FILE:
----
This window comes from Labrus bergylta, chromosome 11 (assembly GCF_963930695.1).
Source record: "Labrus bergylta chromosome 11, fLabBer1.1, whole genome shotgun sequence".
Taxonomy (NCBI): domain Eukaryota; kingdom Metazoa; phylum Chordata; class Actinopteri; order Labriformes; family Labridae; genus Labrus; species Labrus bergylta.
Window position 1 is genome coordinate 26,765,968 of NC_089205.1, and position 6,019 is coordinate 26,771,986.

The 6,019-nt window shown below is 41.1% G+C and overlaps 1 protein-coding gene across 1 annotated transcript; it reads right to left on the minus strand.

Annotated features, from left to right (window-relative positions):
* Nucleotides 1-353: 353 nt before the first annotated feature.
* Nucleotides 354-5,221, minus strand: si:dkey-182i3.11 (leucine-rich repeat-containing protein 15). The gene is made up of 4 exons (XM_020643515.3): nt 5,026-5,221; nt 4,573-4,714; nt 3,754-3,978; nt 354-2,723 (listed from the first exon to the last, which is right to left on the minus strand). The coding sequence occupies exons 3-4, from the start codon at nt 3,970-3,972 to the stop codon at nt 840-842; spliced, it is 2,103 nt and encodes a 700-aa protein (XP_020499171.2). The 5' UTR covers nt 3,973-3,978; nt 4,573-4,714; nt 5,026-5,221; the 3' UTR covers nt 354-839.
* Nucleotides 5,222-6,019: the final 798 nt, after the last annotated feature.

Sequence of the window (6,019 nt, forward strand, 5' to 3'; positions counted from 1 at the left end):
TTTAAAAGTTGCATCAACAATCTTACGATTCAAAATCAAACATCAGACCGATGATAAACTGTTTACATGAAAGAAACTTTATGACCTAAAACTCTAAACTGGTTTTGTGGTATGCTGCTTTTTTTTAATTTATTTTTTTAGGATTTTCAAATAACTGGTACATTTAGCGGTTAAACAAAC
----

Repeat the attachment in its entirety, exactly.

This window comes from Labrus bergylta, chromosome 11 (assembly GCF_963930695.1).
Source record: "Labrus bergylta chromosome 11, fLabBer1.1, whole genome shotgun sequence".
Taxonomy (NCBI): domain Eukaryota; kingdom Metazoa; phylum Chordata; class Actinopteri; order Labriformes; family Labridae; genus Labrus; species Labrus bergylta.
Window position 1 is genome coordinate 26,765,968 of NC_089205.1, and position 6,019 is coordinate 26,771,986.

The 6,019-nt window shown below is 41.1% G+C and overlaps 1 protein-coding gene across 1 annotated transcript; it reads right to left on the minus strand.

Annotated features, from left to right (window-relative positions):
* Nucleotides 1-353: 353 nt before the first annotated feature.
* Nucleotides 354-5,221, minus strand: si:dkey-182i3.11 (leucine-rich repeat-containing protein 15). The gene is made up of 4 exons (XM_020643515.3): nt 5,026-5,221; nt 4,573-4,714; nt 3,754-3,978; nt 354-2,723 (listed from the first exon to the last, which is right to left on the minus strand). The coding sequence occupies exons 3-4, from the start codon at nt 3,970-3,972 to the stop codon at nt 840-842; spliced, it is 2,103 nt and encodes a 700-aa protein (XP_020499171.2). The 5' UTR covers nt 3,973-3,978; nt 4,573-4,714; nt 5,026-5,221; the 3' UTR covers nt 354-839.
* Nucleotides 5,222-6,019: the final 798 nt, after the last annotated feature.

Sequence of the window (6,019 nt, forward strand, 5' to 3'; positions counted from 1 at the left end):
TTTAAAAGTTGCATCAACAATCTTACGATTCAAAATCAAACATCAGACCGATGATAAACTGTTTACATGAAAGAAACTTTATGACCTAAAACTCTAAACTGGTTTTGTGGTATGCTGCTTTTTTTTAATTTATTTTTTTAGGATTTTCAAATAACTGGTACATTTAGCGGTTAAACAAAC